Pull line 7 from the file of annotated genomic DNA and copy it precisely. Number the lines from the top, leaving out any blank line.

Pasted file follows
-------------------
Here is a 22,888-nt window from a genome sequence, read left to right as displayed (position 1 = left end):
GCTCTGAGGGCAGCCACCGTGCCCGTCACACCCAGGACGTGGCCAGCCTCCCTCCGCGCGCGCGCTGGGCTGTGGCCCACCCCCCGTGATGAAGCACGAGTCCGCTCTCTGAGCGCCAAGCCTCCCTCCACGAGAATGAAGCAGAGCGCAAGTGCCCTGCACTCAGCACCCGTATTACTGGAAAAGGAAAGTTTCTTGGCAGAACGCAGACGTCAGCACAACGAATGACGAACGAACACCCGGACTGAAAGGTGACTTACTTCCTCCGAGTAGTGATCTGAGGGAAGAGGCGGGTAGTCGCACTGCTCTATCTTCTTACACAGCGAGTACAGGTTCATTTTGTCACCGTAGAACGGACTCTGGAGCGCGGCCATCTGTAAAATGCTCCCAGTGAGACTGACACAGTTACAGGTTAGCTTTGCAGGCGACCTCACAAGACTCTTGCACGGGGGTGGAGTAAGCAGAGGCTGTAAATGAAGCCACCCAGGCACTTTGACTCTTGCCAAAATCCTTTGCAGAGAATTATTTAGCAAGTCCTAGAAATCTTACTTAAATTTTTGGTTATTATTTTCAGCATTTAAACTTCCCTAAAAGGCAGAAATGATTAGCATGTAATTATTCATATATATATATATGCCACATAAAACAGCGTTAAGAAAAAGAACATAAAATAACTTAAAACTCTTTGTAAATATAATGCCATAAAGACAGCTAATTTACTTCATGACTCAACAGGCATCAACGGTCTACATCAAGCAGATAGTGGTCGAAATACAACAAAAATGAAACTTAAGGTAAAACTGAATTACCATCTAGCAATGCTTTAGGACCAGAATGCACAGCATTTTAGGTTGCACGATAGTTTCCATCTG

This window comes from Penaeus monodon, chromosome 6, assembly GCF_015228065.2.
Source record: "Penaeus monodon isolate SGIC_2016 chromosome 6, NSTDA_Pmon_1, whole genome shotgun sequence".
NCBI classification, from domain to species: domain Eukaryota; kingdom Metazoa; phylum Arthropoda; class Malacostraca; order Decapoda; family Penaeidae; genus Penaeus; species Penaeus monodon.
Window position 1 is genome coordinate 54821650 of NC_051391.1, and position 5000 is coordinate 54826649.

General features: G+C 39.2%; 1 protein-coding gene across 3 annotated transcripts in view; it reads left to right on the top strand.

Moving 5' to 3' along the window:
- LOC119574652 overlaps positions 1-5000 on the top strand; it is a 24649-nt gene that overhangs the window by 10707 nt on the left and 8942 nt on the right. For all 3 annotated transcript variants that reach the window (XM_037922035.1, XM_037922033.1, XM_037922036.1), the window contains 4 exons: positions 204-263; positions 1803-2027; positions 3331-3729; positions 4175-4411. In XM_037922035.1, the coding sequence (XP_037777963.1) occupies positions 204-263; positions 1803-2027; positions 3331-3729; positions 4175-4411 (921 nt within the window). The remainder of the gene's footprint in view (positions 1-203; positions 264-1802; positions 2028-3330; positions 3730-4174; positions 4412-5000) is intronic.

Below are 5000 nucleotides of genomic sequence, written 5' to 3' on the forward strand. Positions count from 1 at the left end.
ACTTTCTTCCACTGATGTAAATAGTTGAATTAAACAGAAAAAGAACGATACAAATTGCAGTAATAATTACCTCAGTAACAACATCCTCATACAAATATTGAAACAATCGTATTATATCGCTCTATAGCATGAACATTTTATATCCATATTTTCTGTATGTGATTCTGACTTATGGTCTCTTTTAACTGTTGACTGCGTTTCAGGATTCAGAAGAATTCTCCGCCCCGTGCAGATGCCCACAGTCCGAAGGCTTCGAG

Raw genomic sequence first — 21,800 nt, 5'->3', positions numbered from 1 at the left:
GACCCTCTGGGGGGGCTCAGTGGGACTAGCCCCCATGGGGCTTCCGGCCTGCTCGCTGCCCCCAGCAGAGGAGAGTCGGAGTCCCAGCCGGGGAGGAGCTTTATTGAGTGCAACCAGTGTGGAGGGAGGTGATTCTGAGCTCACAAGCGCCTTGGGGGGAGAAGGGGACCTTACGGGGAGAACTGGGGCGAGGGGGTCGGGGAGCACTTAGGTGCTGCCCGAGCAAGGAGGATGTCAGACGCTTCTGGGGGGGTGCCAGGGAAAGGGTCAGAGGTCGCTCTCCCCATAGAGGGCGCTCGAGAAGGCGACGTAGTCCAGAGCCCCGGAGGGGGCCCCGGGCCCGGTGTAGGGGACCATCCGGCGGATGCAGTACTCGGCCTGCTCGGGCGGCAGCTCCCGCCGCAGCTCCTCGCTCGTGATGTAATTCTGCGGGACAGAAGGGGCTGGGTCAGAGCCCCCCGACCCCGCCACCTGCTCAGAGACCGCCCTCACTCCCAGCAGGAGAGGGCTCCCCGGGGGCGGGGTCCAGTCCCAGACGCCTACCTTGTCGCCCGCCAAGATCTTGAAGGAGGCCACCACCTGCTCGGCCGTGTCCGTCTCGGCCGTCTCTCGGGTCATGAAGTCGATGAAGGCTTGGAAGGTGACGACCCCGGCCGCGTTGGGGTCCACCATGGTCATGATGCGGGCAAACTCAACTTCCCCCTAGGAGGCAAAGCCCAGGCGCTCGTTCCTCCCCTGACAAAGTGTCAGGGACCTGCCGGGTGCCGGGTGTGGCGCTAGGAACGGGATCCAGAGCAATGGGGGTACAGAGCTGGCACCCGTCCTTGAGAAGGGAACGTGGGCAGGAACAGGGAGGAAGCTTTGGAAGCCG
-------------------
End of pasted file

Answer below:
General features: G+C 39.2%; 1 protein-coding gene across 3 annotated transcripts in view; it reads left to right on the top strand.